News Column

James Prudent: Leading Centrose toward a new type of cancer-fighting drug

August 3, 2014

By Judy Newman, The Wisconsin State Journal

Aug. 03--Centrose is developing a new type of drug to fight cancer that won't make your hair fall out, won't make you nauseous and won't involve shots or pills, president and chief executive James Prudent says.

In fact, he says, if the Madison company's novel formulation is successful, it could revolutionize the way all sorts of drugs are made.

Prudent, 50, grew up in Milwaukee and liked the outdoors so much he thought he might be a forest ranger, at one point. Instead, he turned to biotechnology, earning a bachelor's degree in bacteriology and medical microbiology from UW-Madison and a doctorate in chemistry from the University of California-Berkeley.

A veteran of two other Madison biotechs, Prudent was one of the inventors of Third Wave Technologies' Invader technology for detecting specific genetic sequences. Third Wave is now part of Hologic, of Bedford, Massachusetts. He was also chief scientific officer of EraGen Biosciences, acquired by Luminex, of Austin, Texas, in 2011, before co-founding and taking the helm at Centrose in 2007.

Prudent is married and the father of three children, ages 11-17, and gets his taste of the outdoors now by hunting and fishing in Wisconsin.

Q: When Centrose was founded in 2007, it was based on technology from the renowned Memorial Sloan Kettering Cancer Center in New York, using sugar molecules. It was a coup to bring not only the technology but Jon Thorson, the researcher who developed it, to the UW-Madison. Now, though, Centrose has changed its course and Thorson is no longer here. What happened?

A: Jon Thorson had developed a process that allowed us to screen a number of different small molecule drugs for enhancement with sugar molecules. You can put sugars on molecules to enhance their activity, for example, to keep a drug in the patient's system longer or to clear it out of the system faster. It's called glycochemistry.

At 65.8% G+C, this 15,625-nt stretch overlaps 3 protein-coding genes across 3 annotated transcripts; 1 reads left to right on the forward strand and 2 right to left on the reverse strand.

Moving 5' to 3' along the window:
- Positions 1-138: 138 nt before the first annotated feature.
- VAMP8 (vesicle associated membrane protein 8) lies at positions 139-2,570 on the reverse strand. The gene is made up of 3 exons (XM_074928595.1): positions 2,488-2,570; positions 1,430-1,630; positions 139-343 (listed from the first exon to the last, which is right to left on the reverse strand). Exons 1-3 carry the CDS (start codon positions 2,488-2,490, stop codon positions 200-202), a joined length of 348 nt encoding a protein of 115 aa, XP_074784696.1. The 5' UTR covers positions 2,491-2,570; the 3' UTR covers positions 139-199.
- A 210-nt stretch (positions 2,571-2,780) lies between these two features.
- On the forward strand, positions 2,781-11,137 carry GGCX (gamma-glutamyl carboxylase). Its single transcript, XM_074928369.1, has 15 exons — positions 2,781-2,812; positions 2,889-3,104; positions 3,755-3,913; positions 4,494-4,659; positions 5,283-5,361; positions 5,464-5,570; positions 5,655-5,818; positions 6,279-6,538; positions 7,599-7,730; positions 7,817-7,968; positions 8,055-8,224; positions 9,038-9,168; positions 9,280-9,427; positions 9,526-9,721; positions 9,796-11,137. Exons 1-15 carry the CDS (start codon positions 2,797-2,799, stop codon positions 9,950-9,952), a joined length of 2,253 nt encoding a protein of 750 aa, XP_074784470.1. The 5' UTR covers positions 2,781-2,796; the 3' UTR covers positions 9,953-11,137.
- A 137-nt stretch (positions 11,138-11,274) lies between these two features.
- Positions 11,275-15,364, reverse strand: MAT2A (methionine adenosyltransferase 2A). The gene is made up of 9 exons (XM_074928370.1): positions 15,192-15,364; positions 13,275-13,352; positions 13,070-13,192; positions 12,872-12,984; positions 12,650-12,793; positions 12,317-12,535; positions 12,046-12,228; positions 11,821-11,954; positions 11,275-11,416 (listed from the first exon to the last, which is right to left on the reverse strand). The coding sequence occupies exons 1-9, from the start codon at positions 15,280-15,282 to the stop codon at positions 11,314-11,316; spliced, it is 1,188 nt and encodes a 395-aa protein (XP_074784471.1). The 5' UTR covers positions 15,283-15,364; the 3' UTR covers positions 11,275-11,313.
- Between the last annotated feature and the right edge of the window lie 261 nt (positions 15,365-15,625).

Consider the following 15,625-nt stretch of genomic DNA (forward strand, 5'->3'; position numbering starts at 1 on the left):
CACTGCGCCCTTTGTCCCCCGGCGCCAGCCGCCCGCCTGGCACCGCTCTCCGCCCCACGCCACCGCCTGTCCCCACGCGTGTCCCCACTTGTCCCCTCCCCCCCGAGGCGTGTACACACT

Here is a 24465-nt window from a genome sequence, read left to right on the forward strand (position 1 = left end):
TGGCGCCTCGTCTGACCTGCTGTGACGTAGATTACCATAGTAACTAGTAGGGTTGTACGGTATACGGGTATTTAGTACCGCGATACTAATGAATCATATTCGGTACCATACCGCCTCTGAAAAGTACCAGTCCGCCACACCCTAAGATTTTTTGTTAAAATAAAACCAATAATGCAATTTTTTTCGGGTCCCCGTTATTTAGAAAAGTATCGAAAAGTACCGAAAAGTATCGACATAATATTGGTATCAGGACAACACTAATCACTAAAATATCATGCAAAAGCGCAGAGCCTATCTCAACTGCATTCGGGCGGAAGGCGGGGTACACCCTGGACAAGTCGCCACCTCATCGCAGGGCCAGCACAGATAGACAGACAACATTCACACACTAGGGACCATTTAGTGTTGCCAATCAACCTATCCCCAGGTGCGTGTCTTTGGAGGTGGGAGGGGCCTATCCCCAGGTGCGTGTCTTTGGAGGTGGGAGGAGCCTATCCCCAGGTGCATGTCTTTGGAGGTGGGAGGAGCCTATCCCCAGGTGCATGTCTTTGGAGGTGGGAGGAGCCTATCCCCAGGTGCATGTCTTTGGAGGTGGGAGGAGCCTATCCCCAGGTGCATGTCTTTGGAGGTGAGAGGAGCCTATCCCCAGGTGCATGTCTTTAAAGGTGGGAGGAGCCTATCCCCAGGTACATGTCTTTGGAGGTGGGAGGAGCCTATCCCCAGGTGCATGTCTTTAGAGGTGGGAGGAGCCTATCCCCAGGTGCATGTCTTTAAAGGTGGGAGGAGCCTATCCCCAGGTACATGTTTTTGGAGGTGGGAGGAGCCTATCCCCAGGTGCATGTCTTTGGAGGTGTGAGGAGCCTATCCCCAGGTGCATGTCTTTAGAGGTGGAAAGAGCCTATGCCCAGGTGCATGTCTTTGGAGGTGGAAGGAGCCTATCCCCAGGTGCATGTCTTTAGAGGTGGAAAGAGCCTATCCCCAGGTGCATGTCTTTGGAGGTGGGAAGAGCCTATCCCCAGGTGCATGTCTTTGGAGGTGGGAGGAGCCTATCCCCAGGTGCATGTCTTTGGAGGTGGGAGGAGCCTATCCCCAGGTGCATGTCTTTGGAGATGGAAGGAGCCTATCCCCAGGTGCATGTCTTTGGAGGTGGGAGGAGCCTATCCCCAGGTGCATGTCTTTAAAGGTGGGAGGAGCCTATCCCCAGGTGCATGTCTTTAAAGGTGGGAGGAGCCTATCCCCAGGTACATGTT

Initially, we were using that to develop drugs. But our direction changed pretty quickly when, in a side project, we discovered we could use sugars to attach molecules to proteins and use those proteins to direct the molecules to diseased cells.

We're taking antibodies and putting a drug on them -- actually a hormone -- and directing that hormone to cancer cells. The type of hormone is called cardiac glycosides, basically steroids. The first time researchers realized this type of hormone is a potent anti-cancer cell was at the UW-Madison in 1964, with the discovery by Raymond Doskotch.

Q: Why didn't that become the basis for cancer treatment?

A: Because they kill every cell. That's what most chemotherapy cancer treatments do and that's why your hair falls out, you throw up and you look sicker than you did before the cancer.

Centrose uses a drug-targeting system we call extracellular drug conjugates. They work outside the cell. This is the first time any company has made a drug that doesn't have to get inside the cell. That makes it very, very potent -- you need only a small amount. We've tested them in primates and have shown they're very safe.

We use a class of steroids that's made naturally in the body, particularly at times when cells are rapidly growing. The thought is that these cardiac glycosides control unwanted cell growth. In the U.S., there is a cardiac glycoside that's prescribed on a daily basis for heart disease: digitoxin. Studies have found that people who take digitoxin have less of a chance of developing cancer.

Our molecule is very closely related to digitoxin. We found a way to attach it to antibodies so that when it binds to the targeted cells, the glycoside is still active. This has never been done before with any molecule. In the past, scientists could put a drug onto an antibody but it has to be broken down by the body to be effective. That's a time-consuming process and it has toxic effects on all cells. Our compounds don't require breakdown, maintaining their targets to the cancer cells.